3. Hey gang, Its been a while since I posted; museum here in Seymour is going great! 4000 visitors from june to December, so we're pretty pleased. Meanwhile I have been digging like mad every day on five new bone beds. I'm starting to stretch thin on 4 ranches with incredible vertebrate assemblages of both Arroyo formation and the older Clyde formation of the Permian. The Eryops beds have given up two enormous Eryops skulls- I LOVE Eryops. He's the last of the big-bodied amphibians. We won't see frogs for another 40 million years or so. Fred the Eryops has a great skull, complete upper skull and both lower jaws with GREAT teeth and palatal fangs. Charlie is the other Eryops skull, so far we have a MASSIVE lower jaw that pretty much Dwarfs Fred. Scary. snarge your drawers scary... The Eryops beds are pretty fantastic; they extend for nearly 300 yards. It is one massive pond system with wonderful layers of silt. Each layer preserves a chapter in the ponds history. The top is a massive sandstone layer, a remnant of flowing water. Then the water stopped moving and we see very thick silty mud beds, full of preserved fish, sharks teeth, millions of isolated fish scales- and the important thing: Huge eryops and chewed up Edaphosaurs. Finally have proof that the daphys were living near the Eryops. Eryops had no problem munching on the rotting carcasses of Daphys. One of the other ranches is the Clyde formation, older than the Arroyo. There we see another pond system that contains an underlying gravel bar, mostly dime size cobbles of permian carbonate. In the mix is a ton of amphibian remains; mostly the boomerang head Diplocaulus. But were also seeing, SEYMOURIA!!! WOOOOOHOOOOO!!! The elusive link between reptiles and amphibians. Granted I have just a few vertebrae, but thats more than I've seen in a few years. Just above the conglomerate is the bottom of the pond, full of plants. Beautiful plants that settled to the bottom and never moved again. Love that quiet water, preserves things so well. In the mix of the pond we see lots of reptiles and amphibians that have settled to the bottom. Mary is a Dimetrodon that settled- beautiful skeleton. So far we have a left maxilla, left dentary, four complete thoracic ribs, the C3 cervical vertebrae and I think C4 as well. After about a weeks worth of digging it looks like we'll have a pretty nice skeleton. Hope you enjoy the photos, and good hunting to everyone, Chris https://www.flickr.com/photos/45026327@N05/sets/72157650232293462/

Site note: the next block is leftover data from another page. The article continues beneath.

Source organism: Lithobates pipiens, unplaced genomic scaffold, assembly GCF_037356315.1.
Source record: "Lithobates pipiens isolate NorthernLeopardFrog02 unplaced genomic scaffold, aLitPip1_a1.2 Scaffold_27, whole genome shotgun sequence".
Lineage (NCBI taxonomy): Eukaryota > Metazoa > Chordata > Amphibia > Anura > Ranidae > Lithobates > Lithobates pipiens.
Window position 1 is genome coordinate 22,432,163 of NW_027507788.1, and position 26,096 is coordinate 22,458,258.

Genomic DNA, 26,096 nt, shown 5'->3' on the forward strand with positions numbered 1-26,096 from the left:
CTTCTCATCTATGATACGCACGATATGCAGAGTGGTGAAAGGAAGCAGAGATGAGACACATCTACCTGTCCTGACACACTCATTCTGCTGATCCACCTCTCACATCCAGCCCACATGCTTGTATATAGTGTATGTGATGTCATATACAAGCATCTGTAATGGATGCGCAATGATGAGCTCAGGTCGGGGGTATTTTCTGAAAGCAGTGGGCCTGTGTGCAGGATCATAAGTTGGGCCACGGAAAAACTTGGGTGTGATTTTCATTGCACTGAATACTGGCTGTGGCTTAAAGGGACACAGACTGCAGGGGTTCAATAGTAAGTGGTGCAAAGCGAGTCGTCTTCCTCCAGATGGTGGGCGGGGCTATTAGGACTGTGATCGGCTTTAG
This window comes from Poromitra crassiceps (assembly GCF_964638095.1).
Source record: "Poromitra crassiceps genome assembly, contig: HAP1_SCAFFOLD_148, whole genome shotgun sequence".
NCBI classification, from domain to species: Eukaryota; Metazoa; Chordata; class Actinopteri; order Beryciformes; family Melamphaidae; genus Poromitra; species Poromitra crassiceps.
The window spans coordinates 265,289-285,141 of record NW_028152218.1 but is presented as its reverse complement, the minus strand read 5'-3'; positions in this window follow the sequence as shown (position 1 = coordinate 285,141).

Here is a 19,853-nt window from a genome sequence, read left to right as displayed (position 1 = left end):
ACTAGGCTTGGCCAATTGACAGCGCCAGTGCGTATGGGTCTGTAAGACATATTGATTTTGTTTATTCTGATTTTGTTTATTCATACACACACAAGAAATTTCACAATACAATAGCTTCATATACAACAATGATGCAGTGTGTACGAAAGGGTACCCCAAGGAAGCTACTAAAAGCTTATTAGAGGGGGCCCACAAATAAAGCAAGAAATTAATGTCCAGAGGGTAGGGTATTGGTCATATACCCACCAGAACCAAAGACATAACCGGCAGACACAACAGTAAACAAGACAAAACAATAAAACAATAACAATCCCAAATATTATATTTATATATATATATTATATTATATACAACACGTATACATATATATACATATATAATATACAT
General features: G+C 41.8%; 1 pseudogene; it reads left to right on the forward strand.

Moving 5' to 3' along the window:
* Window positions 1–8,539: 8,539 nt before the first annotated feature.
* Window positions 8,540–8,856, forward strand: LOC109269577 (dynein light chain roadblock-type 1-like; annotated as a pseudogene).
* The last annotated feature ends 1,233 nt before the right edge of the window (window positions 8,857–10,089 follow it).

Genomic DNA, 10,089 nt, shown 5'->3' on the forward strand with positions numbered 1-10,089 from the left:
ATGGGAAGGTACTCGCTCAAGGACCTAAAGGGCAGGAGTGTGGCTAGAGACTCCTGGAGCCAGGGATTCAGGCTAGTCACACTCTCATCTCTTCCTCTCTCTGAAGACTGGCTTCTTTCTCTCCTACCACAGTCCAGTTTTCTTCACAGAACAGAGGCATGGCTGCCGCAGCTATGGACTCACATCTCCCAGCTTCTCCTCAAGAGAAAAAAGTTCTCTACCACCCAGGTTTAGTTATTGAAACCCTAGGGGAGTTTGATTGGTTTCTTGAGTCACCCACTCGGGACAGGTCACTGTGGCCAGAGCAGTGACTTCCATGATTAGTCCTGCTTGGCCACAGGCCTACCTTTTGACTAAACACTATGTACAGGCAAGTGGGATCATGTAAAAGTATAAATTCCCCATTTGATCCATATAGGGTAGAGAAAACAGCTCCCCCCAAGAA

4. Leroy The Edaphosaurus!